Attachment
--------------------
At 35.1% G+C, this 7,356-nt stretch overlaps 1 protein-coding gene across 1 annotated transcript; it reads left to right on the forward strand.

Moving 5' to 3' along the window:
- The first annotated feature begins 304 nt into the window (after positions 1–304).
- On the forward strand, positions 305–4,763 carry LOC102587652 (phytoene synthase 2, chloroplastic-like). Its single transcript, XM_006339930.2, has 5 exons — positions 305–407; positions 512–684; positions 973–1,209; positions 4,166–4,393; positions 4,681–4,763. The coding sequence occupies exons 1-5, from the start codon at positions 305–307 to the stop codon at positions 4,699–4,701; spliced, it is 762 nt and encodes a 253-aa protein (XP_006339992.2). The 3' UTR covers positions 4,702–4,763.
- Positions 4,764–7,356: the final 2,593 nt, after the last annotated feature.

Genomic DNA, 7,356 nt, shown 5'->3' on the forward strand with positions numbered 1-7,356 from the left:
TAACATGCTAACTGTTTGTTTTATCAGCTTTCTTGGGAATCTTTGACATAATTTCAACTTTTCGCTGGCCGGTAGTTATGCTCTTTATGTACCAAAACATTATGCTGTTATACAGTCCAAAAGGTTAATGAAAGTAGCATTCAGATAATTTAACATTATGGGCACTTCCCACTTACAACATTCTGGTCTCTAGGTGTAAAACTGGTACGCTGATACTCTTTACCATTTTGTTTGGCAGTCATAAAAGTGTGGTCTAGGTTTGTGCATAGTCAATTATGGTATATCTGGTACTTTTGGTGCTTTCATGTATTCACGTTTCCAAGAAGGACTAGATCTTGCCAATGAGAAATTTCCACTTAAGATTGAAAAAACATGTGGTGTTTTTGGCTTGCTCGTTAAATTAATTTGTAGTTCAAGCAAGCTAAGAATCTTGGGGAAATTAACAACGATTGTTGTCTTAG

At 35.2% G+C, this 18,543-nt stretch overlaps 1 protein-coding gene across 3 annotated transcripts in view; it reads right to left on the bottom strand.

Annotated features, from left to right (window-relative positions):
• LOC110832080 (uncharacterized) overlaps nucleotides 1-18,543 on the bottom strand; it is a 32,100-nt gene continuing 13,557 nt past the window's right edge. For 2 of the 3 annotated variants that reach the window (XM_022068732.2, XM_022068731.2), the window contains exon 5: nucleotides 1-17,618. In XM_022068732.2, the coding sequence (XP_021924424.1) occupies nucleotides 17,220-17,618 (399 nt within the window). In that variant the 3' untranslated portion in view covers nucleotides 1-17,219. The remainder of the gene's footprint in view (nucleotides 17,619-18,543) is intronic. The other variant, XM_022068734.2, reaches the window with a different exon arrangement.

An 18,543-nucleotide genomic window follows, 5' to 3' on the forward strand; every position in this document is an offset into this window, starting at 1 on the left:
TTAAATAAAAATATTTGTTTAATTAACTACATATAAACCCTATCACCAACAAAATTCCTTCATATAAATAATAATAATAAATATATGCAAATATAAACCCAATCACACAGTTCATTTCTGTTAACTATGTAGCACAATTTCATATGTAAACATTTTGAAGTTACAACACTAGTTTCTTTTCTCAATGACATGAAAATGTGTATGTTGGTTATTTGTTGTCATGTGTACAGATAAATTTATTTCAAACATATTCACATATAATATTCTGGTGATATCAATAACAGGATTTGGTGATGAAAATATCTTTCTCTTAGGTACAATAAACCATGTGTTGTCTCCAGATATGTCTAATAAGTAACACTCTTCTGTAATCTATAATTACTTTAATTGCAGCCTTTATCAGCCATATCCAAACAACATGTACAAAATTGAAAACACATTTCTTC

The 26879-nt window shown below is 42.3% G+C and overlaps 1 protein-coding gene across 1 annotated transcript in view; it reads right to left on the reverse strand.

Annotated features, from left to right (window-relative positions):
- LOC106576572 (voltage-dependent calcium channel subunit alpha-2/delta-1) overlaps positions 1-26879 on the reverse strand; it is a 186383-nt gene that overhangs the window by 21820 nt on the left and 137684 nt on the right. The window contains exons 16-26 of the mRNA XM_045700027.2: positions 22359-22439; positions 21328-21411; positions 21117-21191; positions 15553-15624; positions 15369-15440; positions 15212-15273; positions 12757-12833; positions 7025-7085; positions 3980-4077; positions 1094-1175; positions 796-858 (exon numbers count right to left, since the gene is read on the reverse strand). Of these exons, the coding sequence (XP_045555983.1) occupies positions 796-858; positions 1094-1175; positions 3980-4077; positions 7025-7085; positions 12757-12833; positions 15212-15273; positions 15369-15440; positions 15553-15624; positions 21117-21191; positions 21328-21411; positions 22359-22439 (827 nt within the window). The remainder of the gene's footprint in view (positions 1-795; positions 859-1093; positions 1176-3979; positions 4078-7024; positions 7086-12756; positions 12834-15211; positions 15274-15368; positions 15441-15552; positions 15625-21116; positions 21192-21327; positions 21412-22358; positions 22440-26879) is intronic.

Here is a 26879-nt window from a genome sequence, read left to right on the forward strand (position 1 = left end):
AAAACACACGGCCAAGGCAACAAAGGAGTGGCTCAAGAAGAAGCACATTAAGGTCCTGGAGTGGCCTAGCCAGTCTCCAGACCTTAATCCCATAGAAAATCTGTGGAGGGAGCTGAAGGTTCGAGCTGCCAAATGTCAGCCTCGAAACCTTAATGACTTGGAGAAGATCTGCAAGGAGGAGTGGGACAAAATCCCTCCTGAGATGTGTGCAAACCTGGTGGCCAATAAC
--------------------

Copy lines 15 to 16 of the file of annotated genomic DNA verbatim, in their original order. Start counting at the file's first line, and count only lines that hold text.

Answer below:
- LOC106576572 (voltage-dependent calcium channel subunit alpha-2/delta-1) overlaps positions 1-26879 on the reverse strand; it is a 186383-nt gene that overhangs the window by 21820 nt on the left and 137684 nt on the right. The window contains exons 16-26 of the mRNA XM_045700027.2: positions 22359-22439; positions 21328-21411; positions 21117-21191; positions 15553-15624; positions 15369-15440; positions 15212-15273; positions 12757-12833; positions 7025-7085; positions 3980-4077; positions 1094-1175; positions 796-858 (exon numbers count right to left, since the gene is read on the reverse strand). Of these exons, the coding sequence (XP_045555983.1) occupies positions 796-858; positions 1094-1175; positions 3980-4077; positions 7025-7085; positions 12757-12833; positions 15212-15273; positions 15369-15440; positions 15553-15624; positions 21117-21191; positions 21328-21411; positions 22359-22439 (827 nt within the window). The remainder of the gene's footprint in view (positions 1-795; positions 859-1093; positions 1176-3979; positions 4078-7024; positions 7086-12756; positions 12834-15211; positions 15274-15368; positions 15441-15552; positions 15625-21116; positions 21192-21327; positions 21412-22358; positions 22440-26879) is intronic.

Here is a 26879-nt window from a genome sequence, read left to right on the forward strand (position 1 = left end):